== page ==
However, the reality of organ donation means families will always have the last say, unless the patient has nominated a representative. Those who’ve experienced the NHS organ transplant service firsthand, be it as a recipient, family of a donor or as a transplant coordinator, say that now more than ever it’s important to start the discussion and attempt to normalise the conversation around donation.
"I think we’re a bit scared of talking about death, and because of that, we then don’t talk about donation," says Natalie Ashley, a specialist requester for the NHS organ donation team with more than two decades of nursing under her belt. Her role – to support families through the process of organ donation – means that she is often the person to start the conversation with the loved ones of a patient who is coming to the end of their life.
Behind the scenes it’s a logistical puzzle, with a series of complex and rigorous protocols that have to be expertly navigated, involving long hours of work from a diverse team, including nurses, doctors, surgeons, specialist transplant coordinators, coroners, drivers and even pilots. Numerous tests have to be performed for safety and a match sought for each organ. No organ is removed without a named recipient already in place.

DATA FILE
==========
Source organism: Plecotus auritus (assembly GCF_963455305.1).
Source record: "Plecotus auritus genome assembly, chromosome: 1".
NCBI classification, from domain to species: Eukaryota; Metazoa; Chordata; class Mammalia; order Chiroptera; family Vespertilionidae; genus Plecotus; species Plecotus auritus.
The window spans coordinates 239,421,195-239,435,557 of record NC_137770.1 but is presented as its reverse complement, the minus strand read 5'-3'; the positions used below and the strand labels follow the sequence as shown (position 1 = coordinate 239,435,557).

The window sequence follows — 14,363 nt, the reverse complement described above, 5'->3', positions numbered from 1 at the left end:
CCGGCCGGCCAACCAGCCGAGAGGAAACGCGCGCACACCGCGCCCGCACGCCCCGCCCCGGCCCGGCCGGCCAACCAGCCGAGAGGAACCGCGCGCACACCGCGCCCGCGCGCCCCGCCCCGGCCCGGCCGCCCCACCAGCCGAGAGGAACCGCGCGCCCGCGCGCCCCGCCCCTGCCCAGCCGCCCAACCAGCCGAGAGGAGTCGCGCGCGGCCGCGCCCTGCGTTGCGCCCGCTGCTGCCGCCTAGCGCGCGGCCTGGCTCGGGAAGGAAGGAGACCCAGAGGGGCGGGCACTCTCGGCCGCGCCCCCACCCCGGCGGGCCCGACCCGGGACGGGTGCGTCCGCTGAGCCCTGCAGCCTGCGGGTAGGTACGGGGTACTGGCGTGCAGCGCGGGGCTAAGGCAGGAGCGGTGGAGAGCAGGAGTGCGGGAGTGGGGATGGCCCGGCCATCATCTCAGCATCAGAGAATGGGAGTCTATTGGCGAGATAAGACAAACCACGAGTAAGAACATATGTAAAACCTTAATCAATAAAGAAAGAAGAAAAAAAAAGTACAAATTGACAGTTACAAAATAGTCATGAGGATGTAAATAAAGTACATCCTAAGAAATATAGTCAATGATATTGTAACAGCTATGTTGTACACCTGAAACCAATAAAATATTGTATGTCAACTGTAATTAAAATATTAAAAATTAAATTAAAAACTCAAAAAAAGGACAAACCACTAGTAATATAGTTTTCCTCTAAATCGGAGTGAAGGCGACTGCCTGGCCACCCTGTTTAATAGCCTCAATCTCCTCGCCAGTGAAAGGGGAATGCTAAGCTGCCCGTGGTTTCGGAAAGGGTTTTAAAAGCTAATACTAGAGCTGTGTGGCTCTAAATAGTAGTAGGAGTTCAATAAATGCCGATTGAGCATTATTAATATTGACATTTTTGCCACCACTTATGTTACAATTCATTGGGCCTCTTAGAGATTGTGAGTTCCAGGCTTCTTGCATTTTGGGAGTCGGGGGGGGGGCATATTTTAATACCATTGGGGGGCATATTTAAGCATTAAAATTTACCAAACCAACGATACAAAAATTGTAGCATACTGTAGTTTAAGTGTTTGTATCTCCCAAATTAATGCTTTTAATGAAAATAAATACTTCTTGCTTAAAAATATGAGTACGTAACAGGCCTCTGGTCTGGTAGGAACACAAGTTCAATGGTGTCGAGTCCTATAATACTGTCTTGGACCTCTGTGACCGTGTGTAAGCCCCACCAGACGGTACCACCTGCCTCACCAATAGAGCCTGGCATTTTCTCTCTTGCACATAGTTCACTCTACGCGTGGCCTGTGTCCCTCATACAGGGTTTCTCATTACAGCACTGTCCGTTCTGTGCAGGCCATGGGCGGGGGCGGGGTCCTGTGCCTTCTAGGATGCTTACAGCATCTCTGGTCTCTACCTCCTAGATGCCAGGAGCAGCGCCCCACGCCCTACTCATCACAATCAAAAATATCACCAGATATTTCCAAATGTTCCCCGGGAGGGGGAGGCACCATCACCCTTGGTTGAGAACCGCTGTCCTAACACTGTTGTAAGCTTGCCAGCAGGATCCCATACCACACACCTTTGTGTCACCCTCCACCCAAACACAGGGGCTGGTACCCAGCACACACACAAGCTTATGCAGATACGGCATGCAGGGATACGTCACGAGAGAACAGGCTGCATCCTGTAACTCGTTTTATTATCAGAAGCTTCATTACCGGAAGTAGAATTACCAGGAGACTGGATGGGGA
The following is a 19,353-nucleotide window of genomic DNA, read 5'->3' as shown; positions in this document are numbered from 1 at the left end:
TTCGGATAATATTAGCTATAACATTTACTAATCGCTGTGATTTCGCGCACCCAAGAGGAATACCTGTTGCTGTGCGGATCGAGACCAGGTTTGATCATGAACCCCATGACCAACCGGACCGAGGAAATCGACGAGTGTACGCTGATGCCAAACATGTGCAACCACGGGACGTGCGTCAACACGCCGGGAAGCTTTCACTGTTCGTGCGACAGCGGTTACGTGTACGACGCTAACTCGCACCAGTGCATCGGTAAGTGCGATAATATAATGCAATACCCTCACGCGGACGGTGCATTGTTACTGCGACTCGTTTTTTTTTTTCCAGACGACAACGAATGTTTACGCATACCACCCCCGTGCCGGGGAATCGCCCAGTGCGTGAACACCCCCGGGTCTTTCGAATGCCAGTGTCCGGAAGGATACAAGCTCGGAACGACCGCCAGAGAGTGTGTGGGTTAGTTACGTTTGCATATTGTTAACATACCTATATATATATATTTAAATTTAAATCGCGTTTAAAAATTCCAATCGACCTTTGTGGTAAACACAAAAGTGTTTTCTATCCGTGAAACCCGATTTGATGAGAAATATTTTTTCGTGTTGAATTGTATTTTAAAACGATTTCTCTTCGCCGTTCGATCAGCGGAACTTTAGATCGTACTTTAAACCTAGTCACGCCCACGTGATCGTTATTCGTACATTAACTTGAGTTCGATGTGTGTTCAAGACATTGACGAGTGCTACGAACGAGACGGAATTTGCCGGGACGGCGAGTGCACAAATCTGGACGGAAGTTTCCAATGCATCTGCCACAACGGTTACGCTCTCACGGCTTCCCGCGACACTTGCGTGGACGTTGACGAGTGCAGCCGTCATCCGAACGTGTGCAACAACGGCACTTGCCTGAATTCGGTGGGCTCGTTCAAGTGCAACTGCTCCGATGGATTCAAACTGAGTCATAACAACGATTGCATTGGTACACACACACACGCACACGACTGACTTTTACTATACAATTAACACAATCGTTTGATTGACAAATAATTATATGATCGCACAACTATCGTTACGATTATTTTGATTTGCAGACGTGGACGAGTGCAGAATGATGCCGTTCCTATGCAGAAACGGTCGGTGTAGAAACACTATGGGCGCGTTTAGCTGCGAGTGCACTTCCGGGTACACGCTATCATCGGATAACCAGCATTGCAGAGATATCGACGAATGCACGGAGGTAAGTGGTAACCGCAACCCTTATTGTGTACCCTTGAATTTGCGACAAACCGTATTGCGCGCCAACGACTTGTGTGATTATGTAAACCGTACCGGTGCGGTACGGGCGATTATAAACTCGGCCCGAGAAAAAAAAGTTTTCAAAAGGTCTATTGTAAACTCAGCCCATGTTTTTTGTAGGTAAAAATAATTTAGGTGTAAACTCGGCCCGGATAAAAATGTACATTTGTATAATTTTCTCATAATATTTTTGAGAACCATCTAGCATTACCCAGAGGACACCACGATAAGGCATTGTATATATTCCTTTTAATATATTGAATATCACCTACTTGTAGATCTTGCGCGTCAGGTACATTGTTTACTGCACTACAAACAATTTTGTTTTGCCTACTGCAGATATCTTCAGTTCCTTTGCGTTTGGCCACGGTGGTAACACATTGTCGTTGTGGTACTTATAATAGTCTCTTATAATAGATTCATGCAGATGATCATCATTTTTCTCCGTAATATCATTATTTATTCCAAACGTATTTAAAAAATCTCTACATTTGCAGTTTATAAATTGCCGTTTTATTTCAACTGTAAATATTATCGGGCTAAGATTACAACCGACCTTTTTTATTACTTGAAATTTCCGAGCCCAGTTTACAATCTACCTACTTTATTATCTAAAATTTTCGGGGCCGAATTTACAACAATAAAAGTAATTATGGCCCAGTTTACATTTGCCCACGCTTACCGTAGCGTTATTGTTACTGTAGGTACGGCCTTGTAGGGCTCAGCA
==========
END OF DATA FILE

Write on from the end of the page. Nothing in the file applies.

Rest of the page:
"It’s all managed very, very carefully. Every step of it," explains Natalie. "It’s like a massive jigsaw really and there’s so many bits that have to be put together exactly for the whole process to work."
"I don’t think it’ll affect my role a huge amount," she says of the upcoming law change. "Although the law is encouraging people to either opt in or opt out, at the end of the day, for all those patients, we will still meet the families and they will make that decision." What she believes is crucial, though, is friends and families openly discussing organ donation and normalising the conversation.
"For families that have had those conversations, it makes our jobs so much easier [and] it makes their decision so much easier to make. I’ve seen families absolutely agonising because they genuinely don’t know what to say." She hopes the promotion and coverage of the law change will raise awareness and get people sharing their thoughts on it.